The budget estimate of GHc100 billion for CARES by government for 2021-2023 must be strategically spent on boosting local production without any foreign intermediate goods so as not to contribute to the depreciation of our currency (Cedi) and thereby cause imported inflation.

Market Liquidity and Promotion of Confidence

Quantitative Easing fosters recovery from an economic shock, it ensures market liquidity and promotes confidence in the financial system.  Unfortunately for Ghana, some aspects of the country’s financial services sector were in distress due to lack of liquidity before the advent of Covid-19 pandemic.  While the tier 1 banking sector seem to be doing well after their recapitalization and financial cleansing by BoG, the other tiers namely, Savings & Loans companies, Finance Houses, Microfinance Companies, Fund Management Companies and the other operators within the non-bank financial sector are still suffering from the liquidity shock to the system.

According to the Finance Minister, as at the end of first quarter 2020, a total amount of GH¢13.6 billion (3.5 percent of GDP) has been spent on the resolution of failed banks, Specialized Deposit-taking Institutions (SDIs), Micro Finance Institutions (MFIs), the establishment of the Consolidated Bank Ghana Limited (CBG), as well as the capitalization of the Ghana Amalgamated Trust (GAT)

Additionally, with the President’s directives to fully pay all depositors whose funds were locked up with the failed SDIs and MFIs, an amount of GH¢5 billion was spent. This brings the total expenditure on financial sector interventions as at June 2020 to GH¢18.6 billion (4.8 percent of GDP). Government has also committed an amount of GH¢3.1 billion (0.78 percent of GDP) towards supporting investors in failed asset management companies regulated by the Securities and Exchange Commission (SEC).  This would bring the overall cumulative total Government expenditure for the failed financial institutions to GH¢21.62 billion.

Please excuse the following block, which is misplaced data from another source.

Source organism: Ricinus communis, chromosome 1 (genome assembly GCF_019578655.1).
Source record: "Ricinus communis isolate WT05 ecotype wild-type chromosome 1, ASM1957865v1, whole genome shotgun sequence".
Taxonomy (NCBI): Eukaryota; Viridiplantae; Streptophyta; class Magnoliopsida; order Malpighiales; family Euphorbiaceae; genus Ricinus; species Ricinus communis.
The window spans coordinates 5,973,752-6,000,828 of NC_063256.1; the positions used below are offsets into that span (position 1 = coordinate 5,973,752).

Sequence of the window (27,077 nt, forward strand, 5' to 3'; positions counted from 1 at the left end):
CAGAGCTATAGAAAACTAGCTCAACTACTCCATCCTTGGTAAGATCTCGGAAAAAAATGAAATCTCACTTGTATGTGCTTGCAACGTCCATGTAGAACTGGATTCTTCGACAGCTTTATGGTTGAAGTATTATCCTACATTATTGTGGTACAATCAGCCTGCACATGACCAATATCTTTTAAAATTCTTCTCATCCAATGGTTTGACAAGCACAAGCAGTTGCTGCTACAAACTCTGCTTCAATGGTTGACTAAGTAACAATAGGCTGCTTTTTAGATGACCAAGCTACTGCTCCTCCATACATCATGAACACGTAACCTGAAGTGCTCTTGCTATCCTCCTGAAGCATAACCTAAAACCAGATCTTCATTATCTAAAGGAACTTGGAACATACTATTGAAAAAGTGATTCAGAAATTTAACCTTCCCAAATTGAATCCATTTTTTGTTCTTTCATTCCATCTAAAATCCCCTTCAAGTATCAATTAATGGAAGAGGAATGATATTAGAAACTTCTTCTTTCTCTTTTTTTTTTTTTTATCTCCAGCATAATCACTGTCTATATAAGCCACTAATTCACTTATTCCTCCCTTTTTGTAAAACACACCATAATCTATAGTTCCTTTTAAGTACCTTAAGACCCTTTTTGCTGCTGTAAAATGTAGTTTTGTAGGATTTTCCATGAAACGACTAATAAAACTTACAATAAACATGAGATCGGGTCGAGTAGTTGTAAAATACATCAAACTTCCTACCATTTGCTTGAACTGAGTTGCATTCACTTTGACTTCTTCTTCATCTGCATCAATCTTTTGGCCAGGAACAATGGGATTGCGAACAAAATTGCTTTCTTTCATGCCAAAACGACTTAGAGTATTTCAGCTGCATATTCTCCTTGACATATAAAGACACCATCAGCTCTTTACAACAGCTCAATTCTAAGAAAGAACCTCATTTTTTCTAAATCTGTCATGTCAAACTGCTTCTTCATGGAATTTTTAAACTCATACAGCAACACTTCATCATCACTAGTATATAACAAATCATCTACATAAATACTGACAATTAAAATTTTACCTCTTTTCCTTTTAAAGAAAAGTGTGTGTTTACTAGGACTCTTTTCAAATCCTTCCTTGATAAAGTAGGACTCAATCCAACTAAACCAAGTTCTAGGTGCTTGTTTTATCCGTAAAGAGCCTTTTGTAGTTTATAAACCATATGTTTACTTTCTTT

While these are significant efforts from the Ministry of Finance, it must be encouraged to do more by settling all the depositors funds locked up in the failed financial institutions to restore trust and credibility in the financial sector. The BoG has also shown commitment to the Asset Purchase Programme up to GH¢10 billion in line with the current stabilization phase of the COVID-19 pandemic.  The BoG must also be encouraged to engage more in quantitative easing by creating more money to help provide market liquidity and improve confidence in the financial services sector.

CONCLUSION

In conclusion, the MoF should focus on funding its covid-19 programs using domestic sources and not foreign loans and the Ministry must lead an ambitious domestication of the economy through strategic resource allocation to boost local production and increase employment and income.

BoG should create more money in ways that will have underlying assets to check inflation.  Most of the world’s greatest central banks have embarked on serious quantitative easing to solve the economic setback of coronavirus pandemic and the author recommends the Bank of Ghana to do same to improve market liquidity and confidence in the financial service sector especially within the lower tiers such as Savings & Loans, Finance Houses, Microfinance Companies, Asset Management Companies and other non-bank financial institutions.

It is important to stress that quantitative easing through creating money and/or printing money can be done without creating high inflation especially during recessions caused by pandemics as indicated in the unrealistic assumptions of the quantity theory of money put forward by monetarists.  Notwithstanding, it is the interaction between fiscal and monetary policies that determine inflation and therefore the cooperation between BoG and MoF are central to keeping inflation on target.

 The writer is the Founder/CEO – Cidan Investments Ltd.